Jeffery X Martin’s Top Five Albums of 2022

Spotify doesn’t know everything. This year, according to Spotify, I spent a lot of time listening to 1970s-era Yes and All Elite Wrestling entrance themes. That’s not the whole story. 2022 was a fantastic year for music, presenting us with new music from older bands, gorgeous screams seemingly from beyond the veil, and straight-up rock and roll crunchier than your aunt’s homemade granola. Here, in precise and definite ascending order, are my top five albums of 2022.

  1. Dream Widow – Dream Widow

Dream Widow is the fictional metal band created by Foo Fighters for their horror movie, Studio 666. The movie opened to so-so reviews and was overshadowed by the death of Foos drummer Taylor Hawkins weeks after the film’s release. The eponymous Dream Widow album, however, is one of the coolest things released this year. Infused with Dave Grohl’s love for all things metal, Dream Widow is more than a tribute to the genre. It’s a wild, respectful trip through musical styles from thrash to epic instrumentals. “Angel With Severed Wings” is a standout, as is the ten-minute-long album closer “Lacrimus dei Ebrius.” Dream Widow proves that, as Tenacious D sang, you cannot kill the metal. Ripping and joyous, Dream Widow is a beer bong blow-out that deserves to remain in heavy rotation.

  1. Tears For Fears – The Tipping Point

The Tipping Point, the first Tears for Fears album in almost twenty years, implored listeners to tear themselves apart and put themselves back together again. Simultaneously melancholy and hopeful, The Tipping Point explores love and loss from a terrifyingly confessional point of view. The title track revolves around the death of singer/guitarist Roland Orzabal’s wife. It’s devastating matter for a pop single, evoking the band’s sound of the early 1980s while lyrically embracing aging and facing an uncertain future. The Tipping Point is one of those albums you play from beginning to end, no skips. Like fog rising from a river, The Tipping Point creeps up on you until it surrounds you, leaving you no choice but to breathe it in.

  1. Holy Fawn – Dimensional Bleed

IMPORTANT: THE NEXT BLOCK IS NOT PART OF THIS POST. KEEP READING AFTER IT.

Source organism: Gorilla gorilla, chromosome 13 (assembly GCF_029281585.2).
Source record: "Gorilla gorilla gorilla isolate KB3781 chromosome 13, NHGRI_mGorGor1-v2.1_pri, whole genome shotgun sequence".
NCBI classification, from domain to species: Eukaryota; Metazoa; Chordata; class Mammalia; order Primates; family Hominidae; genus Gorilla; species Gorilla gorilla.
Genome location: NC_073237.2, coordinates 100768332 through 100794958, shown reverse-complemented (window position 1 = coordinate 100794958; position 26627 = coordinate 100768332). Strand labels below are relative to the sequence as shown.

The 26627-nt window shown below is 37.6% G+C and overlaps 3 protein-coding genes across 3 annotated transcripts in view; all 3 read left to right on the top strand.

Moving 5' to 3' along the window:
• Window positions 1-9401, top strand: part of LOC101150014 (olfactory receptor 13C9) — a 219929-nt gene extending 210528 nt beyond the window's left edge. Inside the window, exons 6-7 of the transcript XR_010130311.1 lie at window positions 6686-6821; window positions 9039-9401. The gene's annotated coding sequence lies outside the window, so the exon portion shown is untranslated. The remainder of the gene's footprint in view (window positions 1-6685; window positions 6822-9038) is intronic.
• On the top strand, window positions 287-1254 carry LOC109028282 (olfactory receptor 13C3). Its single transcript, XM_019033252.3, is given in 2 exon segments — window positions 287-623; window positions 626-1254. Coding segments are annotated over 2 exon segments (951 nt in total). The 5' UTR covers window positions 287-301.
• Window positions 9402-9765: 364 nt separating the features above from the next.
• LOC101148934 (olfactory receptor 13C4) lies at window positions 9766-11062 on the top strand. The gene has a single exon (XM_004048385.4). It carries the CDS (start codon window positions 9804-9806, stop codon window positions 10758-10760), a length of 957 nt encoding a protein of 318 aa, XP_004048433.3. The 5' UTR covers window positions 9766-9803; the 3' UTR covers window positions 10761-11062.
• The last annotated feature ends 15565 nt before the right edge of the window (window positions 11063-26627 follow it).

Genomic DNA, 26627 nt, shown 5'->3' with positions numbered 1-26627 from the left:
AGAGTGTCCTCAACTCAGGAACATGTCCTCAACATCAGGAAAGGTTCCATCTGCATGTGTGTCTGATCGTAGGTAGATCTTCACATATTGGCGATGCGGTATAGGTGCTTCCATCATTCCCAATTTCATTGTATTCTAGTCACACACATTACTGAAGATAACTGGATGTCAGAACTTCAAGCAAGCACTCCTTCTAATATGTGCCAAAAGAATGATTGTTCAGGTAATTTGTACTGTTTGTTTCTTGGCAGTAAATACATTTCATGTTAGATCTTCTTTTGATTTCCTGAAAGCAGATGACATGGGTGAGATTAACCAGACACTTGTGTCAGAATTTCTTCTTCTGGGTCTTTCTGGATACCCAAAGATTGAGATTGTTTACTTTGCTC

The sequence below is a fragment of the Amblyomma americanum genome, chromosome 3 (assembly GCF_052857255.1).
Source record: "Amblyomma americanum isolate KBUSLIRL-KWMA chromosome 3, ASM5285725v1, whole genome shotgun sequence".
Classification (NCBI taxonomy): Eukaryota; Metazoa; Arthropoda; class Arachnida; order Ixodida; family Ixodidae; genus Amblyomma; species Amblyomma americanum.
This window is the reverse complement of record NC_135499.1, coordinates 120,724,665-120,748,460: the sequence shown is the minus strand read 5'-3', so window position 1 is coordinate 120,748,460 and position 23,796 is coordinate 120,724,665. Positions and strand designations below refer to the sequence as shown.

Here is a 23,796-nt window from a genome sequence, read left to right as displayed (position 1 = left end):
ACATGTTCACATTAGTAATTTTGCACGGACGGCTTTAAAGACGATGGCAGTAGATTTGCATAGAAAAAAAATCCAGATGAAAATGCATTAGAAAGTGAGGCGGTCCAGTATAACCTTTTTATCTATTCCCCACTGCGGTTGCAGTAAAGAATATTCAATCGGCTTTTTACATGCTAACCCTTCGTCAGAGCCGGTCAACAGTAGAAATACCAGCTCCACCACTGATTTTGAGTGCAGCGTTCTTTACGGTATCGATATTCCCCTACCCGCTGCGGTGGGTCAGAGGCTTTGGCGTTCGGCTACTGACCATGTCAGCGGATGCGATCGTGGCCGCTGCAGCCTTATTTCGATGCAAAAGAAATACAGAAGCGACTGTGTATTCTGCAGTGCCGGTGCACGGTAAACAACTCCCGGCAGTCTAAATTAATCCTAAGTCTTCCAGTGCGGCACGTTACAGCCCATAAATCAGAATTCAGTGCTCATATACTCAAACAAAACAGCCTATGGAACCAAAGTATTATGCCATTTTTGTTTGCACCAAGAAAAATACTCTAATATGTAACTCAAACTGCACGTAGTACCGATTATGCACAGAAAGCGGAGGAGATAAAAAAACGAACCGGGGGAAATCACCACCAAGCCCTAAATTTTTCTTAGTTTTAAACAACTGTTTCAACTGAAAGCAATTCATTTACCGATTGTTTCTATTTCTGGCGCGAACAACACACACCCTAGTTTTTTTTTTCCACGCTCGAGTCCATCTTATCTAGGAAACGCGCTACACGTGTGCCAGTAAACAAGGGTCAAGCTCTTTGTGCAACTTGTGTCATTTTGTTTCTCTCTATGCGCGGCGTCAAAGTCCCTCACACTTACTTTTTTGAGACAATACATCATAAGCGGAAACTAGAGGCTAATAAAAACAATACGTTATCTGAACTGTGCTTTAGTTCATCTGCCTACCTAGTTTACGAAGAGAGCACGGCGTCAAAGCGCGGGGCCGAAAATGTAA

Doomgaze. Blackgaze. Post-black metal. No matter which sub-genre label you want to slap onto Arizona rock band Holy Fawn, the music on its 2022 release Dimensional Bleed is phenomenal. This is the sound of hackles rising. It is both the cold caress on a bare shoulder and the quick thrust kick to the throat. Ethereal music, reverbed and echoed from here to Jupiter, gives way to angry power chords, bombastic drumming, and vocals like a banshee screaming in another room. Dimensional Bleed is filled with beauty, rough and overt. Yearning like a Victorian ghost, Dimensional Bleed will make you long for places you’ve never been, objects you didn’t know existed. Tread lightly but, by all means, tread.

  1. Chat Pile – God’s Country

With a drum sound evoking Anton Fier’s Visions of Excess work with Golden Palominos and vocals that sound like a madman raving on a street corner in front of a deconsecrated church, Chat Pile’s God’s Country is the scariest album of the year. Singer Raygun Busch doesn’t hide behind sound effects that disguise or muffle his tortured voice. You can understand every single word he says, and it’s terrifying. What, did you think an album opener called “Slaughterhouse” was going to be cheerful? Were you expecting a song from the viewpoint of Friday the 13th killer Jason Voorhees’ mother to be a happy little ditty? Musically and thematically, God’s Country is heavy, dark, and yet compulsively listenable. Cathartic and needfully upsetting, God’s Country is ugly on the inside, just like people. God’s Country grabs the wretched hideousness of man’s inhumanity to everything and kisses it, tongue out. [Warning: the below video is probably not safe for work, depending on where you work.]

  1. Fleshwater – We’re Not Here to be Loved

The first full-length album from Fleshwater, a side project from members of the metalcore band Vein.fm, gets more rocking done in twenty-eight minutes than most bands accomplish in their whole career. We’re Not Here to be Loved is a dervish, spinning from one tune to the next with almost feedback and abandon. Brave and exhilarating, We’re Not Here to be Loved is like being in the back seat of a speeding car. You’ve got your head sticking out of the window, feeling the wind push your lips back to your ears, and you duck your head back inside the vehicle just before you go through a dark tunnel. Overdriven bass, dissonant guitars, and deceptively complex drumming make a formidable musical base for the twin vocals of Anthony DiDio and Marisa Shirar. DiDio’s voice, a low whisper, is the perfect complement to Shirar’s clear alto. From the lead-off single, “Kiss the Ladder,” to their heavy cover of Bjork’s “Enjoy,” there is nothing about this album I don’t love. It ticks all of my widely disparate boxes. Invigorating, challenging, and as privately precious as your lover’s JBF hair, We’re Not Here to be Loved is an addictive and fully satisfying piece of work.

Leave a Reply